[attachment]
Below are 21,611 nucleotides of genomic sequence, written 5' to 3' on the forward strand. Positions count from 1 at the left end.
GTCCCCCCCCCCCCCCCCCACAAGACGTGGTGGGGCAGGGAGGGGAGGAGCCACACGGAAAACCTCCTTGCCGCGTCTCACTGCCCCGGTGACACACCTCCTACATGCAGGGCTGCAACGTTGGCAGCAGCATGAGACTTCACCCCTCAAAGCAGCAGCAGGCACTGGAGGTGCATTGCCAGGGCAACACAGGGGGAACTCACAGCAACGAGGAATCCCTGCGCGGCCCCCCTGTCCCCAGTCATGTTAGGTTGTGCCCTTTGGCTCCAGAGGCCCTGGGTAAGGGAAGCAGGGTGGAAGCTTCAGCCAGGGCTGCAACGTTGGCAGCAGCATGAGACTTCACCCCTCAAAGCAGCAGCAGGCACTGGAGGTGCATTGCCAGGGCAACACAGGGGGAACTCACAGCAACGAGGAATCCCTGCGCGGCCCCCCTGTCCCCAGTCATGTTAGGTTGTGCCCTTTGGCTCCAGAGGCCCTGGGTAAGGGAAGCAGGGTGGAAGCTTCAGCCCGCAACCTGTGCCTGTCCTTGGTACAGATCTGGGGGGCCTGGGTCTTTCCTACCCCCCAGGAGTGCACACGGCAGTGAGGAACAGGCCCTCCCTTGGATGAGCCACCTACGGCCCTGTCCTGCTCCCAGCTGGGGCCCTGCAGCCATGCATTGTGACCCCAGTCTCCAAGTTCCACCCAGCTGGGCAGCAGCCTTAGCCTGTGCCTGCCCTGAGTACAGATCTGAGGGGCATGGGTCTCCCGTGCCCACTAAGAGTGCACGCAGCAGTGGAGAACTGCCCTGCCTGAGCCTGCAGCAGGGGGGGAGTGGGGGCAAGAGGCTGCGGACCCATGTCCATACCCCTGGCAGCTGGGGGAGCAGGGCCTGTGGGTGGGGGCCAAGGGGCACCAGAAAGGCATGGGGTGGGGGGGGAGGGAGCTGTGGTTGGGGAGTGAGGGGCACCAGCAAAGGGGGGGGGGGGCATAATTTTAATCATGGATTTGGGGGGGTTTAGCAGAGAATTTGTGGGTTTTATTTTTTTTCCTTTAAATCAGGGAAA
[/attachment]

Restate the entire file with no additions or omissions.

Below are 21,611 nucleotides of genomic sequence, written 5' to 3' on the forward strand. Positions count from 1 at the left end.
GTCCCCCCCCCCCCCCCCCACAAGACGTGGTGGGGCAGGGAGGGGAGGAGCCACACGGAAAACCTCCTTGCCGCGTCTCACTGCCCCGGTGACACACCTCCTACATGCAGGGCTGCAACGTTGGCAGCAGCATGAGACTTCACCCCTCAAAGCAGCAGCAGGCACTGGAGGTGCATTGCCAGGGCAACACAGGGGGAACTCACAGCAACGAGGAATCCCTGCGCGGCCCCCCTGTCCCCAGTCATGTTAGGTTGTGCCCTTTGGCTCCAGAGGCCCTGGGTAAGGGAAGCAGGGTGGAAGCTTCAGCCAGGGCTGCAACGTTGGCAGCAGCATGAGACTTCACCCCTCAAAGCAGCAGCAGGCACTGGAGGTGCATTGCCAGGGCAACACAGGGGGAACTCACAGCAACGAGGAATCCCTGCGCGGCCCCCCTGTCCCCAGTCATGTTAGGTTGTGCCCTTTGGCTCCAGAGGCCCTGGGTAAGGGAAGCAGGGTGGAAGCTTCAGCCCGCAACCTGTGCCTGTCCTTGGTACAGATCTGGGGGGCCTGGGTCTTTCCTACCCCCCAGGAGTGCACACGGCAGTGAGGAACAGGCCCTCCCTTGGATGAGCCACCTACGGCCCTGTCCTGCTCCCAGCTGGGGCCCTGCAGCCATGCATTGTGACCCCAGTCTCCAAGTTCCACCCAGCTGGGCAGCAGCCTTAGCCTGTGCCTGCCCTGAGTACAGATCTGAGGGGCATGGGTCTCCCGTGCCCACTAAGAGTGCACGCAGCAGTGGAGAACTGCCCTGCCTGAGCCTGCAGCAGGGGGGGAGTGGGGGCAAGAGGCTGCGGACCCATGTCCATACCCCTGGCAGCTGGGGGAGCAGGGCCTGTGGGTGGGGGCCAAGGGGCACCAGAAAGGCATGGGGTGGGGGGGGAGGGAGCTGTGGTTGGGGAGTGAGGGGCACCAGCAAAGGGGGGGGGGGGCATAATTTTAATCATGGATTTGGGGGGGTTTAGCAGAGAATTTGTGGGTTTTATTTTTTTTCCTTTAAATCAGGGAAA